Every Wednesday we’ll be running a piece on a volume of Sandman.
You can find Jason Sacks’s introduction to the series here.
You can find Mark Stack’s overview of “Preludes and Nocturnes” here.
You can find Kyle Garret’s reading of “The Doll’s House” here.
You can find Daniel Elkin, Keith Silva and Taylor Lilley’s conversation about “Dream Country” here.
You can find Michael Bettandorf and PJ Hunsicker discussing “Season of Mists” here.
You can find Ray Sonne and Alexander Lu discussing “A Game of You” here.
You can find Jason Sacks’s take on “Fables and Reflections” here.
You can find Ray Sonne and Daniel Elkin talking about “Brief Lives” here.
Grant Morrison gets a lot of press for being “meta” with his comic book stories and it’s well deserved. But Neil Gaiman played that game in a far more subtle manner for years on Sandman.
If one thing has become clear over the course of our extensive re-read of Sandman, it’s that these are stories about the power in stories. In “World’s End,” we get a classic story of wayward travelers whiling away the hours by sharing tall tales. This is the way it’s always been and the way it always will. This is how stories get passed from person to person, generation to generation, for lifetimes. The only setting more primal than this would have been a cave with paintings on the walls.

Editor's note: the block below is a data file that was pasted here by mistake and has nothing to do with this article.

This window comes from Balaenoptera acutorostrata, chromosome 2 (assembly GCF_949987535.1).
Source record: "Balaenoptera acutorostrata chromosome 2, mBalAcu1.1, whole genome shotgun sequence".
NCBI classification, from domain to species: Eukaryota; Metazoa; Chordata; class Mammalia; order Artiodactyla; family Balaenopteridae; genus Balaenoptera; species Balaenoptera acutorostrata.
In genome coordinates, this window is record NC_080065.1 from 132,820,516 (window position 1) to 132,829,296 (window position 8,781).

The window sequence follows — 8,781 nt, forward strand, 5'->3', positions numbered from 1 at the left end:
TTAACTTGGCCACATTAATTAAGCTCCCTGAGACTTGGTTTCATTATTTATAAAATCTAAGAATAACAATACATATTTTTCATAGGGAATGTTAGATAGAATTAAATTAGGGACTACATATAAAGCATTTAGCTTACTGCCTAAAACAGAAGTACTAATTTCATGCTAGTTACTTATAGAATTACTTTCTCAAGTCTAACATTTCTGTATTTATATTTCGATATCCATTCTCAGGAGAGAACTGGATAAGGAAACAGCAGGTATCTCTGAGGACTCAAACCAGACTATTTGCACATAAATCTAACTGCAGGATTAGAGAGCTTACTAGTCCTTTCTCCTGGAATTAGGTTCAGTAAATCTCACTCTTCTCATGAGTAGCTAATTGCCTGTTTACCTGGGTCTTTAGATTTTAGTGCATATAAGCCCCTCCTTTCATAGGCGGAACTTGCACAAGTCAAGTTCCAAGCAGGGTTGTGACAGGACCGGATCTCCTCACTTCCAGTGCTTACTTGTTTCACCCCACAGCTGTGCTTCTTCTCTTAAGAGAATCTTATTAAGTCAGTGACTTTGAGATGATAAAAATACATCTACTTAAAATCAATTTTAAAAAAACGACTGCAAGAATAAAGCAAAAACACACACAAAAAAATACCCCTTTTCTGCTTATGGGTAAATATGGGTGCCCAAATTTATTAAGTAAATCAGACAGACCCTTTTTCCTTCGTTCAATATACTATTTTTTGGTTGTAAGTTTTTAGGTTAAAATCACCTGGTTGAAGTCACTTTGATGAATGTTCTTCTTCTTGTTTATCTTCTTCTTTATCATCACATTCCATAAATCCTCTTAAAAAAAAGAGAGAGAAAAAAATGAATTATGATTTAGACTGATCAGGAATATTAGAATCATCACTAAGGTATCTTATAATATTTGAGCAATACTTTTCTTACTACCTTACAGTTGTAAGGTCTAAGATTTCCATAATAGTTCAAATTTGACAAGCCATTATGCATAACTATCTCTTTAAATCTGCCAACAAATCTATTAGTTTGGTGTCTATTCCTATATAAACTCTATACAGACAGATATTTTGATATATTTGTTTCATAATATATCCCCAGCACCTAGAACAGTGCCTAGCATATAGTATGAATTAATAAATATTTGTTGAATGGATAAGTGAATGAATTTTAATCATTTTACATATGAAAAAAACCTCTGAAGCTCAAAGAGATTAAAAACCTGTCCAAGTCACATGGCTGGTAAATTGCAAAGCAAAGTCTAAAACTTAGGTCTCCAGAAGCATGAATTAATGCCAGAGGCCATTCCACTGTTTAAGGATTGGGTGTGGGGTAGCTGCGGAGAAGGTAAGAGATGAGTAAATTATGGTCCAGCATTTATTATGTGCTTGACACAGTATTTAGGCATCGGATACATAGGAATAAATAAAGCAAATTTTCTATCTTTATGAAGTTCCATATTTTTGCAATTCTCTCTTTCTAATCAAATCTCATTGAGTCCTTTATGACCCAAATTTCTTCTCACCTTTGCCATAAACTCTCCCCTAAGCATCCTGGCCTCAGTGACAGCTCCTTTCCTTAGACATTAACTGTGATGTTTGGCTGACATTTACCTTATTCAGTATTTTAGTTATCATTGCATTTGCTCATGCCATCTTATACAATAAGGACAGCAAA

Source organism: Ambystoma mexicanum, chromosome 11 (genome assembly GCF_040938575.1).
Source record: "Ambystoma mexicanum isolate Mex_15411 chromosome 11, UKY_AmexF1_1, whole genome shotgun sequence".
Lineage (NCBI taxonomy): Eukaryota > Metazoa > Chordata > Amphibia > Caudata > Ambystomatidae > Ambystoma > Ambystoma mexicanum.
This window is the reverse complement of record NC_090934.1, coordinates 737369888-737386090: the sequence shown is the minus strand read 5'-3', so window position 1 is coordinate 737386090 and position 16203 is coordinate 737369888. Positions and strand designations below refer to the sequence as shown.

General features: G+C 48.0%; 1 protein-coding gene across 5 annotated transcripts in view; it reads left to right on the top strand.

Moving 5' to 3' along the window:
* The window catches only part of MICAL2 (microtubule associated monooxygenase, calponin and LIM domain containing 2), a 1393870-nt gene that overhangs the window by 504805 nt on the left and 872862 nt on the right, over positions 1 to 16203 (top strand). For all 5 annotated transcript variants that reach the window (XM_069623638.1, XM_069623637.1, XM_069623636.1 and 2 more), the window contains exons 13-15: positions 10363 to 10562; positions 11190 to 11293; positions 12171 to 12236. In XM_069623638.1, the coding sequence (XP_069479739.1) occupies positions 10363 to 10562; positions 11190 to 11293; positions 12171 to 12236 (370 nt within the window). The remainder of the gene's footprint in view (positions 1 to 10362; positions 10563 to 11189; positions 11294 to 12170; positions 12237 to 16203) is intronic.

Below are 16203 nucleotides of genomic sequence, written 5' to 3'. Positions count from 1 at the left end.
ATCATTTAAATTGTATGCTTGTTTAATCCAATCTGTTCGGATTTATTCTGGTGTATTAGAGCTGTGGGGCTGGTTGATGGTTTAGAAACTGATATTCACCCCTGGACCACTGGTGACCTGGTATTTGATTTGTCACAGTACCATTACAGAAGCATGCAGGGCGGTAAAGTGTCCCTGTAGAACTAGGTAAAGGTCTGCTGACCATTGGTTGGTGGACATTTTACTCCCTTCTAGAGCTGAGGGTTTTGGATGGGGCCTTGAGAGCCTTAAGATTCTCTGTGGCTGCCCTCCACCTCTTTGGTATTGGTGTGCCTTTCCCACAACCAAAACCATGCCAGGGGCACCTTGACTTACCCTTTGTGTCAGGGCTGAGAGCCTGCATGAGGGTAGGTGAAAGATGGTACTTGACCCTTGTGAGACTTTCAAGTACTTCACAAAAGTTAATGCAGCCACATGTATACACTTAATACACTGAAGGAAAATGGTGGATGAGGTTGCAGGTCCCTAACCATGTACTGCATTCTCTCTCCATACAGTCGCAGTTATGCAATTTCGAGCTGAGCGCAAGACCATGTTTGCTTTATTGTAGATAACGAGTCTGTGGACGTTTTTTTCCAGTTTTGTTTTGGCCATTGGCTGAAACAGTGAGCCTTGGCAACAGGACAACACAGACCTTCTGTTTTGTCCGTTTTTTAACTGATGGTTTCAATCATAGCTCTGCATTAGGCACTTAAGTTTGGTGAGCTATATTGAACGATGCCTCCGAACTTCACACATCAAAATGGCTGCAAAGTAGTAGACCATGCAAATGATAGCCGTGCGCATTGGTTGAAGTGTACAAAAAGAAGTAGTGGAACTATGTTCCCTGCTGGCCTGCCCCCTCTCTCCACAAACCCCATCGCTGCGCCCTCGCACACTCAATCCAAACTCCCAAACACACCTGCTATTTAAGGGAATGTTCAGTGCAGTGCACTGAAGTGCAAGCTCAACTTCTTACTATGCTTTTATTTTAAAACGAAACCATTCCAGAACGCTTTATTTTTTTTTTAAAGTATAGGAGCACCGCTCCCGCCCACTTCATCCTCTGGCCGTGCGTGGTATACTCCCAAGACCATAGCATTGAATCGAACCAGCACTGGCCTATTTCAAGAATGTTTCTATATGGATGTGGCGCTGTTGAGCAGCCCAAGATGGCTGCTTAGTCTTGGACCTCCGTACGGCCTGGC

Our way in to the World’s End tavern during this reality storm is through two average American human beings who stumble into the tavern after getting into a car crash. They are meant to be our POV characters, a bit overwhelmed by the types of people they find in this tavern. It’s important to note that neither of these characters has a story to tell while everyone is waiting out the storm. The reason for that is simple: this is that story. Brant and Charlene are living the story they’ll ultimately tell.
The World’s End is run by a mildly disguised version of the Hindu goddess Kali, the goddess of time, change, power, creation, preservation, and destruction. Appropriate for the innkeeper of such a place as this, but also an indication of the types of stories we’re going to hear over the course of the next few issues. Ultimately, there are two threads that run through each of these tales: the basic idea of what dreams are, and various degrees of meta-fiction.